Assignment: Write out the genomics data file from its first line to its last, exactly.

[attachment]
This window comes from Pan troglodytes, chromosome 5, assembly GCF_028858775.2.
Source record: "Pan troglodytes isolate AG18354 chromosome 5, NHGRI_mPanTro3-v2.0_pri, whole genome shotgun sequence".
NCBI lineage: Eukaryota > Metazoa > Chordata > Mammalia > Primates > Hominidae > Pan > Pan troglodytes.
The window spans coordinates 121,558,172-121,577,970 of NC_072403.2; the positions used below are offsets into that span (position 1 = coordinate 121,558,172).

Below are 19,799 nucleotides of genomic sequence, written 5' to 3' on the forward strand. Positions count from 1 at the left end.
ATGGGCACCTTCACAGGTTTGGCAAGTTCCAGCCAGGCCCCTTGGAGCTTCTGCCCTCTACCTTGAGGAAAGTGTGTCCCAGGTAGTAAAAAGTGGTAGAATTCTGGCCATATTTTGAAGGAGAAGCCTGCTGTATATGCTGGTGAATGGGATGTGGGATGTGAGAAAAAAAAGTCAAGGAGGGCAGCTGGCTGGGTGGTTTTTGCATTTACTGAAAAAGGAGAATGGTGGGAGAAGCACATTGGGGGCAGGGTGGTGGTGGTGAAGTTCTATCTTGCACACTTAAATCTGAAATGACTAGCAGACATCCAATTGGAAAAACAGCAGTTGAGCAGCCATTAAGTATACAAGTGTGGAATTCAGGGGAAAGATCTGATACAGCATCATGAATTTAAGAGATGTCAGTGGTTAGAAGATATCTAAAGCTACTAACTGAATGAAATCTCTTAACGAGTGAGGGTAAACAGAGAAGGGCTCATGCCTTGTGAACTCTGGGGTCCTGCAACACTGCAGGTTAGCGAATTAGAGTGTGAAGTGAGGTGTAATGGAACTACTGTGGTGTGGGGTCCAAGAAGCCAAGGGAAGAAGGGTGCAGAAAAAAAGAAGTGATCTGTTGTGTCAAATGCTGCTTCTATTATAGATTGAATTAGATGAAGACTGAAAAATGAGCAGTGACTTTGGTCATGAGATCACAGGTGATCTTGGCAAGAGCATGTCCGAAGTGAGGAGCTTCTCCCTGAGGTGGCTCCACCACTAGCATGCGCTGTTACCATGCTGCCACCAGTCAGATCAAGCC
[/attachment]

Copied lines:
This window comes from Pan troglodytes, chromosome 5, assembly GCF_028858775.2.
Source record: "Pan troglodytes isolate AG18354 chromosome 5, NHGRI_mPanTro3-v2.0_pri, whole genome shotgun sequence".
NCBI lineage: Eukaryota > Metazoa > Chordata > Mammalia > Primates > Hominidae > Pan > Pan troglodytes.
The window spans coordinates 121,558,172-121,577,970 of NC_072403.2; the positions used below are offsets into that span (position 1 = coordinate 121,558,172).

Below are 19,799 nucleotides of genomic sequence, written 5' to 3' on the forward strand. Positions count from 1 at the left end.
ATGGGCACCTTCACAGGTTTGGCAAGTTCCAGCCAGGCCCCTTGGAGCTTCTGCCCTCTACCTTGAGGAAAGTGTGTCCCAGGTAGTAAAAAGTGGTAGAATTCTGGCCATATTTTGAAGGAGAAGCCTGCTGTATATGCTGGTGAATGGGATGTGGGATGTGAGAAAAAAAAGTCAAGGAGGGCAGCTGGCTGGGTGGTTTTTGCATTTACTGAAAAAGGAGAATGGTGGGAGAAGCACATTGGGGGCAGGGTGGTGGTGGTGAAGTTCTATCTTGCACACTTAAATCTGAAATGACTAGCAGACATCCAATTGGAAAAACAGCAGTTGAGCAGCCATTAAGTATACAAGTGTGGAATTCAGGGGAAAGATCTGATACAGCATCATGAATTTAAGAGATGTCAGTGGTTAGAAGATATCTAAAGCTACTAACTGAATGAAATCTCTTAACGAGTGAGGGTAAACAGAGAAGGGCTCATGCCTTGTGAACTCTGGGGTCCTGCAACACTGCAGGTTAGCGAATTAGAGTGTGAAGTGAGGTGTAATGGAACTACTGTGGTGTGGGGTCCAAGAAGCCAAGGGAAGAAGGGTGCAGAAAAAAAGAAGTGATCTGTTGTGTCAAATGCTGCTTCTATTATAGATTGAATTAGATGAAGACTGAAAAATGAGCAGTGACTTTGGTCATGAGATCACAGGTGATCTTGGCAAGAGCATGTCCGAAGTGAGGAGCTTCTCCCTGAGGTGGCTCCACCACTAGCATGCGCTGTTACCATGCTGCCACCAGTCAGATCAAGCC